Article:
If we define a joint distribution over observed and latent variables, the corresponding distribution of the observed variables alone is obtained by marginalization. This allows relatively complex marginal distributions over observed variables to be expressed in terms of more tractable joint distributions over the expanded space of observed and latent variables. The introduction of latent variables thereby allows complicated distributions to be formed from simpler components. In this chapter, we shall see that mixture distributions, such as the Gaussian mixture discussed in Section 2.3.9, can be interpreted in terms of discrete latent variables. Continuous latent variables will form the subject of Chapter 12.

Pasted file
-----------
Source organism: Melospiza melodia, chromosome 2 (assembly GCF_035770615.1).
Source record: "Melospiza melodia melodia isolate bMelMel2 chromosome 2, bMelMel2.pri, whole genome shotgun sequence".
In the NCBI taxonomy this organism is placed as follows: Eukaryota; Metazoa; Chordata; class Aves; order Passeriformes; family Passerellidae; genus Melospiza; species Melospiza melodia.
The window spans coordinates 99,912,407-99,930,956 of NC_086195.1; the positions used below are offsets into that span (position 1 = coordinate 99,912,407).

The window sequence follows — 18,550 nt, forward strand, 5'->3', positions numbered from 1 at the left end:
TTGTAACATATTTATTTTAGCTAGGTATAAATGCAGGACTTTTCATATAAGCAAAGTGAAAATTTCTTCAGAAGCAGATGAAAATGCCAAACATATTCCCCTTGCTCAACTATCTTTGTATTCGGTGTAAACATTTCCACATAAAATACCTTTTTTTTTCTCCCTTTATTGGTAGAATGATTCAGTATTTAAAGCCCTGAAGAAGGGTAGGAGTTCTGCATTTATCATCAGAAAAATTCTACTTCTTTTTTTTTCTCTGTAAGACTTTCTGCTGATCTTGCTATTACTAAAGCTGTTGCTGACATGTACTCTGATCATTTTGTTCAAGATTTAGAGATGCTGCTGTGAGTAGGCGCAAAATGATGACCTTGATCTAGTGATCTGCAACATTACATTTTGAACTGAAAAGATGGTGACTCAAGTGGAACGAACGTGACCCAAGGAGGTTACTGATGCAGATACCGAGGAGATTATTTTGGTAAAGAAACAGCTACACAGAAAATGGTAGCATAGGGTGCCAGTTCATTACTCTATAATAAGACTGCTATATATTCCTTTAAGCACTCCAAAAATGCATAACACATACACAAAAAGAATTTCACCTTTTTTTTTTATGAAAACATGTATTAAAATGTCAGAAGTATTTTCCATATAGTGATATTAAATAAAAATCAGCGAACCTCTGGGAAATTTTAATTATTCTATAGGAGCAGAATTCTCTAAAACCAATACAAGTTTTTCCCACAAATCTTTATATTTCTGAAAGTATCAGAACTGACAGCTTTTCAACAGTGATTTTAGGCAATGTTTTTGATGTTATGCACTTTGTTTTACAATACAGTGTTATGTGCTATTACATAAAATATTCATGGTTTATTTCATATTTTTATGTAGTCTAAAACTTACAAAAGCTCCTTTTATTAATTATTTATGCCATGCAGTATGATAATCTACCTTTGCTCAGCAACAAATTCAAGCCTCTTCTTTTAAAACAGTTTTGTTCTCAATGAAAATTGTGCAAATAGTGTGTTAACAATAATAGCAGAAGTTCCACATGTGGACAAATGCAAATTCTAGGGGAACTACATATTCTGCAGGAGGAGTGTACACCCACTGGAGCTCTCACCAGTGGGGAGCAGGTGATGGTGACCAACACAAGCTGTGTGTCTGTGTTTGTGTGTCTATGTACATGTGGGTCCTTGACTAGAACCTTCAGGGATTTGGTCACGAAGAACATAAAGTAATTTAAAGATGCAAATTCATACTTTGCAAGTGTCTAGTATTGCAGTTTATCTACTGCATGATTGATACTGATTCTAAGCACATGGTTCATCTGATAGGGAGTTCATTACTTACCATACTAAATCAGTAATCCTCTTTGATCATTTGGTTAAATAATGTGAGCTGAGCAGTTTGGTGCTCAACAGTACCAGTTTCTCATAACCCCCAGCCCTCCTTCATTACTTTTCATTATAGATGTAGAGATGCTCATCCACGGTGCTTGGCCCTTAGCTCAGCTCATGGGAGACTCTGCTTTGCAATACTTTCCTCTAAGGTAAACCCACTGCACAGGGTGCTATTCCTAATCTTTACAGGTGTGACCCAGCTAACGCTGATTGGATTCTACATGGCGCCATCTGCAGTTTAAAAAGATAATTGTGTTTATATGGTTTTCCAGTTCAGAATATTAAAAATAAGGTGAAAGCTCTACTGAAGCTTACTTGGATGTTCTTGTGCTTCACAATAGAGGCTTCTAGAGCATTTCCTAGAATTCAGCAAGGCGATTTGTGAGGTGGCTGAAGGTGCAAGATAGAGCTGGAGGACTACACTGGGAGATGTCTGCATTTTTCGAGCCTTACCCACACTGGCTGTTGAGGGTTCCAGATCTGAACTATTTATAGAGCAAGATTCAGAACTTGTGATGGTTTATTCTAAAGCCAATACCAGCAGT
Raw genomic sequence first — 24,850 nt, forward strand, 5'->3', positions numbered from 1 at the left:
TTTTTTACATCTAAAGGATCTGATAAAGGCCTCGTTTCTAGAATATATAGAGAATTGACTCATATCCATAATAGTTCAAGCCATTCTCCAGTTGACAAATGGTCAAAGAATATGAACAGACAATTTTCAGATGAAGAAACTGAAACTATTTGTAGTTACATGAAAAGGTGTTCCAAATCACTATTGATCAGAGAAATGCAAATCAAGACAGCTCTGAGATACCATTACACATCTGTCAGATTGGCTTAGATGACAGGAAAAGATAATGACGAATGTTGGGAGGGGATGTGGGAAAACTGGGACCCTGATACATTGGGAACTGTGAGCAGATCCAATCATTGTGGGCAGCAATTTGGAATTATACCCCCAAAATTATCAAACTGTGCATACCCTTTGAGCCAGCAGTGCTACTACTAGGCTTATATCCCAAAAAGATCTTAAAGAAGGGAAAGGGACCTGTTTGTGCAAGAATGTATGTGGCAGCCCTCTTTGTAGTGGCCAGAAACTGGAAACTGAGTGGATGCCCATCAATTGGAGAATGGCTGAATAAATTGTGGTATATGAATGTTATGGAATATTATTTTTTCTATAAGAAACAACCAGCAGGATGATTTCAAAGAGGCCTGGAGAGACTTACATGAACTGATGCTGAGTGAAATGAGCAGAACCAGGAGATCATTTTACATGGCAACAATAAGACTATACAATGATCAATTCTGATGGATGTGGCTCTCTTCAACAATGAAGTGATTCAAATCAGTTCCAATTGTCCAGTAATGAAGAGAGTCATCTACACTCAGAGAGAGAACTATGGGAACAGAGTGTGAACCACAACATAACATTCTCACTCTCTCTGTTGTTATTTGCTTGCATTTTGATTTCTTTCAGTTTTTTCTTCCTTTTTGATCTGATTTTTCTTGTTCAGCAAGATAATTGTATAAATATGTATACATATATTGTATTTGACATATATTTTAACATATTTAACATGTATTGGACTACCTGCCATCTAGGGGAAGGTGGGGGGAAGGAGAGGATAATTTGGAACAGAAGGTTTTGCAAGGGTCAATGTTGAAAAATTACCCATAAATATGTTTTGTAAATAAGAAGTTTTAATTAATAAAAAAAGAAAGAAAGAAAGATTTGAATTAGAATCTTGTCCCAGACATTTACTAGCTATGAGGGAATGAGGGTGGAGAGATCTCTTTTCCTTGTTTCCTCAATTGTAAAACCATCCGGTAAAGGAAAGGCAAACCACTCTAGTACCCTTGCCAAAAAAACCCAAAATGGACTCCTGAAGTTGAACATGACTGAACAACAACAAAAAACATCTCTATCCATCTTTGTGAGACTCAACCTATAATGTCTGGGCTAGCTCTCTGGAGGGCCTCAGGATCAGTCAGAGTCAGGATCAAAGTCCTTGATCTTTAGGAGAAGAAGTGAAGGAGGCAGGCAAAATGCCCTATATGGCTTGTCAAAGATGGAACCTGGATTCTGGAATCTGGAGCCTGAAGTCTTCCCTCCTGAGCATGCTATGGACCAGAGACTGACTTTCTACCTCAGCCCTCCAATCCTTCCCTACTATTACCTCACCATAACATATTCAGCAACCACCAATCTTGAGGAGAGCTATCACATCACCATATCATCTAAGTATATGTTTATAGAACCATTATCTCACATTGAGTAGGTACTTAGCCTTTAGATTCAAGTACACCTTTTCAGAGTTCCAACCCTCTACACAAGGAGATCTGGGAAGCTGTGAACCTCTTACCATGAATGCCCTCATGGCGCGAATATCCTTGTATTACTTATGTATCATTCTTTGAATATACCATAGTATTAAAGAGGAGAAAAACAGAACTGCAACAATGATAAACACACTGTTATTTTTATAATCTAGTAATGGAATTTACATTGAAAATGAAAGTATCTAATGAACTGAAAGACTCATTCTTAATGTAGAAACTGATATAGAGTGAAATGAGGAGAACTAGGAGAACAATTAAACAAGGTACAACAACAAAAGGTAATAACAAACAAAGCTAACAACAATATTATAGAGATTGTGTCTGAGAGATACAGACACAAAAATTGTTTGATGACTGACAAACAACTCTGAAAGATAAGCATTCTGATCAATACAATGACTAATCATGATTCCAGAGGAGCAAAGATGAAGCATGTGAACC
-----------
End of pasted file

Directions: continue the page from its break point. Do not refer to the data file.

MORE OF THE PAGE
Swipe to navigate through the chapters of this book
Please log in to get access to this content
- Mixture Models and EM
- Sequence number
- Chapter number